Scene 1: The bustling corridors of Government Buildings (Wesht Wing). En route to a Cabinet meeting, the Taoiseach bumps into the Minister for Arts and Heritage. They walk and talk.
Enda Kenny: Well, Heather. How’s all the 1916 stuff going?
Heather Humphreys: Very good, Taoiseach – I hope. Although I’m a bit worried about the effect it’s having on people.
Kenny: What do you mean?
Humphreys: Well, everybody’s using military terminology lately. Eamon Gilmore’s talking about being shot at dawn. Alan Kelly’s calling himself “AK 47”. And now John Perry’s comparing the party’s refusal to select him as an “execution”.
Kenny: Hmm, I suppose there is a lot of that around, alright.
Humphries: And you were doing it yourself too, Taoiseach.
Kenny: How? When?
Humphreys: You know – that story you made up about Patrick Honohan saying you’d need to have the army guarding ATMs.
Kenny (offended): I did not make that up, Heather. It really happened. Just not in a “specific” way, if you know what I mean
Humphreys: Oh right – my mistake, Taoiseach. Anyway, so long as the Shinners don’t start getting military ideas again, we’ll be alright.
Scene 2: A Cabinet sub-committee meets to discuss the housing crisis. Alan Kelly is last to arrive.
Michael Noonan (sarcastically): Here he comes. The most dangerous gunman out of Tipperary since Dan Breen.
Kelly: That’s me. AK 47 – licensed to kill.
Noonan: I get the AK bit, Alan. But is the “47” a reference to your age or your IQ?
Kelly: Neither, Baldy. It’s my prediction of the number of seats you f**kers will be reduced to after the election, thanks to your failure to solve the housing crisis, among other things.
Noonan: You might be right. But however many seats we lose, it’ll be nothing like the Labour meltdown.
Kelly: The important thing is that I get reelected, at least. Then I can rescue the party from the disaster Joan led us into.
Noonan: So that’s what this doomed campaign for rent certainty is about? I mean, you know it’s not feasible. And even your own TDs don’t support it.
Kelly: It’s called the triumph of failure, Michael. It worked for Pearse and Connolly, you might remember.
Noonan: I think you may be even shorter of guns than they were, AK. But good luck with the revolution.
Scene 3: A prison cell in Kilmainham (Wesht Wing) Dawn.
Warder: (opening cell door): It’s time.
Eamon Gilmore (finishing a letter to his loved ones and putting it in an envelope). I’m ready. (He hands the envelope to the warder). You’ll see that gets delivered, won’t you?
Warder: You can count on it, Mr Gilmore. (They walk down the corridor, passing the cell of another condemned man, who peers through the bars).
Pat Rabbitte (for it is him): Good luck, Eamon.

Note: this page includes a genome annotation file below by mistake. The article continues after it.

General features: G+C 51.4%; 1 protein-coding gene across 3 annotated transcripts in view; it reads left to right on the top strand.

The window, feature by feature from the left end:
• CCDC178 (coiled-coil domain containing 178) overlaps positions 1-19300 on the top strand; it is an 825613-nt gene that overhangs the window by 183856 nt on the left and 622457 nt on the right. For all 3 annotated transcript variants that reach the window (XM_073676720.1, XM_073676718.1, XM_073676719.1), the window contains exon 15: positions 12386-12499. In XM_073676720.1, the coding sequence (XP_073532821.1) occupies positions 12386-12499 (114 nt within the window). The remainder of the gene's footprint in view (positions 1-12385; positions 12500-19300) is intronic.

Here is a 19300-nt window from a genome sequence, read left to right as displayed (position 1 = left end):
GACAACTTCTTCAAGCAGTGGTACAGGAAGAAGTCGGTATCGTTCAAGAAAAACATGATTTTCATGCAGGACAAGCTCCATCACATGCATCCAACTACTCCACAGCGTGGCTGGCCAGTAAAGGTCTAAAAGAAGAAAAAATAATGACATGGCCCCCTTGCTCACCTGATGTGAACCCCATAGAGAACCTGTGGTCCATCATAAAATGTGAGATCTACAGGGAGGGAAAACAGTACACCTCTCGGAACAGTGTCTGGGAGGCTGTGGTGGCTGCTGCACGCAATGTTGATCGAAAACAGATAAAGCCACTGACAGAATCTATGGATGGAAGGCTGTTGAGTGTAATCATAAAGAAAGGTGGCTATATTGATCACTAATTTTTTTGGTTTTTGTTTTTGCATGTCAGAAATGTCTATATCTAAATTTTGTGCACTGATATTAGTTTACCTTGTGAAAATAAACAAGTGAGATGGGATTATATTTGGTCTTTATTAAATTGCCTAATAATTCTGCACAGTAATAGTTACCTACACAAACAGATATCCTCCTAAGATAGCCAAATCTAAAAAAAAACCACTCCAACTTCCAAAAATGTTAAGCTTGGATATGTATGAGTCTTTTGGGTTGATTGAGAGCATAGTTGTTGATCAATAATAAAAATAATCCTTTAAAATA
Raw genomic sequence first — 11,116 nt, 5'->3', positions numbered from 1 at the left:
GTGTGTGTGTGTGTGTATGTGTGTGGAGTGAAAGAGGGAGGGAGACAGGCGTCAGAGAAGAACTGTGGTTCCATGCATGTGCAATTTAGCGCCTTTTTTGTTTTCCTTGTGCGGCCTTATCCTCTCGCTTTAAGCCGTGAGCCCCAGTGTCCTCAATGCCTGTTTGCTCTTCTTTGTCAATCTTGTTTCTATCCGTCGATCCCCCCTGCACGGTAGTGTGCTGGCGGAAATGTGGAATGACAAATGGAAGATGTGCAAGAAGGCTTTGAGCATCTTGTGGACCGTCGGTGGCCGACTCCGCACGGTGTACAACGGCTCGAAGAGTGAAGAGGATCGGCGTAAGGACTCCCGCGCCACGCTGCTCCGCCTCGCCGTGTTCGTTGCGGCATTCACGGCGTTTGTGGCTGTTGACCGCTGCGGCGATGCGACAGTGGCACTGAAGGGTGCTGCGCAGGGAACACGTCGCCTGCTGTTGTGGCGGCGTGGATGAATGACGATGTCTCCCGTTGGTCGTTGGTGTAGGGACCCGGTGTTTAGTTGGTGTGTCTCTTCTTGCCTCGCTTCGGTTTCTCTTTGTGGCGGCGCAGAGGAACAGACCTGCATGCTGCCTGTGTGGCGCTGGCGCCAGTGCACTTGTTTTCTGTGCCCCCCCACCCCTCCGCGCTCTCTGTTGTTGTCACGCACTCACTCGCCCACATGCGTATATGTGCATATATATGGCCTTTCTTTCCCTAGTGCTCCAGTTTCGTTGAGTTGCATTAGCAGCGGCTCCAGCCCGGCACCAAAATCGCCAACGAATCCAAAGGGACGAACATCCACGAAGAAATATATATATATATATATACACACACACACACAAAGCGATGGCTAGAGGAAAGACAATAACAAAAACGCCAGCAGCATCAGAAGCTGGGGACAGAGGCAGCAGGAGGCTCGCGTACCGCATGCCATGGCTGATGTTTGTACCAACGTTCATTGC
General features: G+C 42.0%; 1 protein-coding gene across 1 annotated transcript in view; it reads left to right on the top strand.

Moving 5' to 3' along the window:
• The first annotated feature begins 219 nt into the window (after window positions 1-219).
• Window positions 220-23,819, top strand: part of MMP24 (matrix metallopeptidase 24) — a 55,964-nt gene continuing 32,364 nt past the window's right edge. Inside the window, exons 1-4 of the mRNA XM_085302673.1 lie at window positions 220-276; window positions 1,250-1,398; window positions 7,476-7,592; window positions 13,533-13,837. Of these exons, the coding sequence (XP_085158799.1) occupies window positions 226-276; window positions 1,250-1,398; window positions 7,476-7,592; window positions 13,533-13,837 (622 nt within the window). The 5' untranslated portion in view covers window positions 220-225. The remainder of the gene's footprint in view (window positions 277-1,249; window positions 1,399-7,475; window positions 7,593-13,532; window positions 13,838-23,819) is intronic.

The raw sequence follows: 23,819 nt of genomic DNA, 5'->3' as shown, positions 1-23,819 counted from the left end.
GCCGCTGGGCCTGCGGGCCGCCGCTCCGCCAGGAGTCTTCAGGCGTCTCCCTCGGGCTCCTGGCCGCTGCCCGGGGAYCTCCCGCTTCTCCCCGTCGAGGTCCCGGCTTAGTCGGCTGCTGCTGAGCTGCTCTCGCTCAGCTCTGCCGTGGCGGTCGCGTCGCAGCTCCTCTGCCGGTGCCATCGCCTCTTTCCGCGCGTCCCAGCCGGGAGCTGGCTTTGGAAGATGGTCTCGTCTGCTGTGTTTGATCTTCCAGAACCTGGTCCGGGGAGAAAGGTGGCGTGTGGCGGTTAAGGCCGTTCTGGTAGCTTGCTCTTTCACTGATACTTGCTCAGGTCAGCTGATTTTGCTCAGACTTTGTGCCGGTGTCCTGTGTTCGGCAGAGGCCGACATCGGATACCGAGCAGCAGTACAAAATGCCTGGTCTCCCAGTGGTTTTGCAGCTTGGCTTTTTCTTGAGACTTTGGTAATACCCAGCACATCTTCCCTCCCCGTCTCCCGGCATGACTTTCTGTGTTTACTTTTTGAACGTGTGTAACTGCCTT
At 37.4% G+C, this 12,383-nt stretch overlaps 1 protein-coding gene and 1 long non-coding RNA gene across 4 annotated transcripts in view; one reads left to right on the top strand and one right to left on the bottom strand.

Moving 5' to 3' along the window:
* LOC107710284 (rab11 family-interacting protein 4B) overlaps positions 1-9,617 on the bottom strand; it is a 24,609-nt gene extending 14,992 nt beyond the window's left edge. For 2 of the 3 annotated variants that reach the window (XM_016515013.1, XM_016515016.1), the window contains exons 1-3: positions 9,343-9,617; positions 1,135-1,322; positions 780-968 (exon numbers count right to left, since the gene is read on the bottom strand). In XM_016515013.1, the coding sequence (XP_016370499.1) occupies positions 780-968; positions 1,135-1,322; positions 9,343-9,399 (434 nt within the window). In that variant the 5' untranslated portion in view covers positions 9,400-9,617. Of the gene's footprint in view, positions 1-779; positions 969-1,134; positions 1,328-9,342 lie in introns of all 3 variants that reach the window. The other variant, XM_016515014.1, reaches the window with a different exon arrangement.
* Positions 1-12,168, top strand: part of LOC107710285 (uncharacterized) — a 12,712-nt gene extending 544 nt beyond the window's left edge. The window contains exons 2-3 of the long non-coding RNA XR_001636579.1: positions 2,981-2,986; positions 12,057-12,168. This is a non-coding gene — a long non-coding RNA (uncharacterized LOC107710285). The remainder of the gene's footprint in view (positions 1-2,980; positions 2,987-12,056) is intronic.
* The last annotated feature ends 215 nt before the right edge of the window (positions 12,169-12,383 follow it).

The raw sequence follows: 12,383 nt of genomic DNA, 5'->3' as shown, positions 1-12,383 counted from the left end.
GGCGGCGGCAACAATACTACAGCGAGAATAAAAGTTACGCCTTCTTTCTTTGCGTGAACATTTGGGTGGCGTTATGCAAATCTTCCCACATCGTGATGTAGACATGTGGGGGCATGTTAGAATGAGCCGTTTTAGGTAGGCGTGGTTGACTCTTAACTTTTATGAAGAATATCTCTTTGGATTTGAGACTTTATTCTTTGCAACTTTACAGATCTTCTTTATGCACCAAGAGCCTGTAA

Gilmore: Thanks Pat. We fought the good fight, anyway.
Rabbitte (thrusting something though the bars): Here – take my copy of the Good Book. It’ll sustain you in your final moments.
Gilmore (reading title): The Communist Manifesto. Thanks comrade.
(They pass another cell, where a female voice is heard)
Gilmore: Who’s in there?
Warden: That’s Countess Burton.
Gilmore (suddenly shouting through door): You’ll get yours too, Burton – sooner or later.
Burton: No I won’t. They’ll never shoot a woman.
Warden (whispering to Gilmore): She’s wrong there. I hear there’s an AK47 with her name on it, even now.
Gilmore: She had it coming.
(They leave the corridor and step out into the Stonebreakers Yard. Suddenly a bell rings somewhere far off.)
Gilmore (waking up at home): Don’t shoot! What? Where am I?
Mrs Gilmore: You’re in bed. (She sighs). Don’t tell me. You had that dream again, didn’t you? I’ve told you before, you need counselling.
Scene 4: The Fine Gael Parliamentary Party Meeting. After an impassioned speech comparing the Fine Gael candidate selection policy to a military tribunal, John Perry awaits the result of a secret ballot on the motion to add him to the ticket in Sligo-North Leitrim. He sees the party chairman approach with the result.
Chairman (taking something from his pocket): You’ll need this.
Perry: What is it?
Chairman: It’s a blindfold.
Perry: Ah Jayzus.
Chairman: I’m authorised to offer you a cigarette too.
Scene 5: The Taoiseach’s Office. Enda Kenny reads the newspapers while the portrait of Michael Collins looks on.
Kenny (in triumph): So I wasn’t making it up! Not completely anyway.
Collins: Making what up?
Kenny: The thing about Patrick Honohan telling me I’d have to have the army guarding the ATMs.
Collins: So he’s admitting he did say that after all?
Kenny: Eh, no. But it says here there was a contingency plan that, if the euro collapsed, the army would stamp all euros as “punts”, temporarily.
Collins: Actually, the past five years have been a bit like the euro contingency plan – except it was Fianna Fáil that collapsed. Then all their policies were just re-stamped “Fine Gael” and everything carried on as before.
Kenny: Thanks Michael. But if you don’t mind, come the election campaign, I’ll be presenting the facts a little differently.
Collins: No better man.